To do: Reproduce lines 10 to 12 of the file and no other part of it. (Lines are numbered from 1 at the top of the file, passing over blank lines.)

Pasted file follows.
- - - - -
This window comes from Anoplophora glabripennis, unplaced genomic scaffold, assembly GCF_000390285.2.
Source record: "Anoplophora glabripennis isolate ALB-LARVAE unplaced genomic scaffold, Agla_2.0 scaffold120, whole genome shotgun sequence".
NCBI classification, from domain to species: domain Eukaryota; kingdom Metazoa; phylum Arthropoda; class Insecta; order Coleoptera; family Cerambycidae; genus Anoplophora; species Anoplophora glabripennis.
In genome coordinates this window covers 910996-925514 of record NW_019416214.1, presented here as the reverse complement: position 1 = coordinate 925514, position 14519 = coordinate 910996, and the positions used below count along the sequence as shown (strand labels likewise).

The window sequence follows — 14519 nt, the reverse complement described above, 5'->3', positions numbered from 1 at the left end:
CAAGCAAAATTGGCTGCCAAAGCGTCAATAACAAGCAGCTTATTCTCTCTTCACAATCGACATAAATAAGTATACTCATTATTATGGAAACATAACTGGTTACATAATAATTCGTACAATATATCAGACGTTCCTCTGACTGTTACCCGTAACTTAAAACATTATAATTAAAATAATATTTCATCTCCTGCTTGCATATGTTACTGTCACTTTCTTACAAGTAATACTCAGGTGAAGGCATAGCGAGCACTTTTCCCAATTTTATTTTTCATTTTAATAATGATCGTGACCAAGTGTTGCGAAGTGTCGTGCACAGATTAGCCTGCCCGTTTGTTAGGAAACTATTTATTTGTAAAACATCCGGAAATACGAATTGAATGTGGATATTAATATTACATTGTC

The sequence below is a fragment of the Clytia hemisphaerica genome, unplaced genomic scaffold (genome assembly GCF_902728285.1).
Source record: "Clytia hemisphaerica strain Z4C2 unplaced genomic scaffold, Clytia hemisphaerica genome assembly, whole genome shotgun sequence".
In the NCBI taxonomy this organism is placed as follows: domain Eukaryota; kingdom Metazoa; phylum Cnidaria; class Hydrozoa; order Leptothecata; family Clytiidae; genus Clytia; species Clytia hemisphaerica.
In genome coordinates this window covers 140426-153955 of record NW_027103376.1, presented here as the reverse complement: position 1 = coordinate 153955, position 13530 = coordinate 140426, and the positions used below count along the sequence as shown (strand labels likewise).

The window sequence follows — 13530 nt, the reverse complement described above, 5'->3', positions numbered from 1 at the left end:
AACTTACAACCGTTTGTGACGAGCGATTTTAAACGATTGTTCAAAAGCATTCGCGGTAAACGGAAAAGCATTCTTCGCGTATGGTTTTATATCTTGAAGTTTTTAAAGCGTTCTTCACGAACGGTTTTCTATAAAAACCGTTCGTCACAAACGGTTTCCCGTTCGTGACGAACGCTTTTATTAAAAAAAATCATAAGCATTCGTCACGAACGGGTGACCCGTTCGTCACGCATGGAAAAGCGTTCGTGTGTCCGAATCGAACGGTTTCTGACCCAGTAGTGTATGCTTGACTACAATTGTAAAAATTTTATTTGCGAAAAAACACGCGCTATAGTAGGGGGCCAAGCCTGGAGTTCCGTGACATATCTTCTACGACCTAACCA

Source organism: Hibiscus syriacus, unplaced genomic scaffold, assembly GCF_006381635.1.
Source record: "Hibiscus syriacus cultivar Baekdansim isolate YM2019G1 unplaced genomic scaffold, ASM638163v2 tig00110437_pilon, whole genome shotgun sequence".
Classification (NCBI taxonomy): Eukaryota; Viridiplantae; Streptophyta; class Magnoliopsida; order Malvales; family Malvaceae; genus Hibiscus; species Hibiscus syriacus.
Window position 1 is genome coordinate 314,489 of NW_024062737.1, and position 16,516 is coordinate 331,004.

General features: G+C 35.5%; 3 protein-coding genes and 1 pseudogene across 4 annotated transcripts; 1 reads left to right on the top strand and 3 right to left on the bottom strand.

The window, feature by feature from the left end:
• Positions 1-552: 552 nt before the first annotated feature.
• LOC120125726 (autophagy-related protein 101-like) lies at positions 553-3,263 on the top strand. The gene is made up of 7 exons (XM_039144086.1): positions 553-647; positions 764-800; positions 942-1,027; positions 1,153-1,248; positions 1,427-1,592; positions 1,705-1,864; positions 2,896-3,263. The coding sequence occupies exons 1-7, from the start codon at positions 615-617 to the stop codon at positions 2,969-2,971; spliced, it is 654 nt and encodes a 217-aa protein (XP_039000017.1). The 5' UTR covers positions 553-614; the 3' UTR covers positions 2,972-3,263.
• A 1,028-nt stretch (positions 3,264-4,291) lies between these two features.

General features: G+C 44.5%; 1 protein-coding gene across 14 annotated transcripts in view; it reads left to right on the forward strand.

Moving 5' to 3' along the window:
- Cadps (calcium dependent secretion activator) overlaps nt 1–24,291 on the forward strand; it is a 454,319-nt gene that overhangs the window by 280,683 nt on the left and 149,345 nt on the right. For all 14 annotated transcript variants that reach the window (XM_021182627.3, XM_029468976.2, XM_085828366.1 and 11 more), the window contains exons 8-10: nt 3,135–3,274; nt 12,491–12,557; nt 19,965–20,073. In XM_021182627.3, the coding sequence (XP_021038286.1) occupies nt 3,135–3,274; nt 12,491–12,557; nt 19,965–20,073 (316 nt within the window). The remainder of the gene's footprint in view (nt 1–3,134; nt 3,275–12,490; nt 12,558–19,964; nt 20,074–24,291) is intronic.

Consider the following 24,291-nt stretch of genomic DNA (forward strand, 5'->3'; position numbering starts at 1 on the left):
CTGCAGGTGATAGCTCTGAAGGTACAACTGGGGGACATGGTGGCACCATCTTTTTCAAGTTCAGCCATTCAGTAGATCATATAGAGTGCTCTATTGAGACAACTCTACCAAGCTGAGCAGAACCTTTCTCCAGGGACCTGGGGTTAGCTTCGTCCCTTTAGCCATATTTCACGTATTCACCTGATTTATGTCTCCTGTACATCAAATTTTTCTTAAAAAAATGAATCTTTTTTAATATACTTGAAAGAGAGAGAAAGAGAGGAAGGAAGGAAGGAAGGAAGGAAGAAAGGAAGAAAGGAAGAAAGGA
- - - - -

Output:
In genome coordinates this window covers 140426-153955 of record NW_027103376.1, presented here as the reverse complement: position 1 = coordinate 153955, position 13530 = coordinate 140426, and the positions used below count along the sequence as shown (strand labels likewise).

The window sequence follows — 13530 nt, the reverse complement described above, 5'->3', positions numbered from 1 at the left end:
AACTTACAACCGTTTGTGACGAGCGATTTTAAACGATTGTTCAAAAGCATTCGCGGTAAACGGAAAAGCATTCTTCGCGTATGGTTTTATATCTTGAAGTTTTTAAAGCGTTCTTCACGAACGGTTTTCTATAAAAACCGTTCGTCACAAACGGTTTCCCGTTCGTGACGAACGCTTTTATTAAAAAAAATCATAAGCATTCGTCACGAACGGGTGACCCGTTCGTCACGCATGGAAAAGCGTTCGTGTGTCCGAATCGAACGGTTTCTGACCCAGTAGTGTATGCTTGACTACAATTGTAAAAATTTTATTTGCGAAAAAACACGCGCTATAGTAGGGGGCCAAGCCTGGAGTTCCGTGACATATCTTCTACGACCTAACCA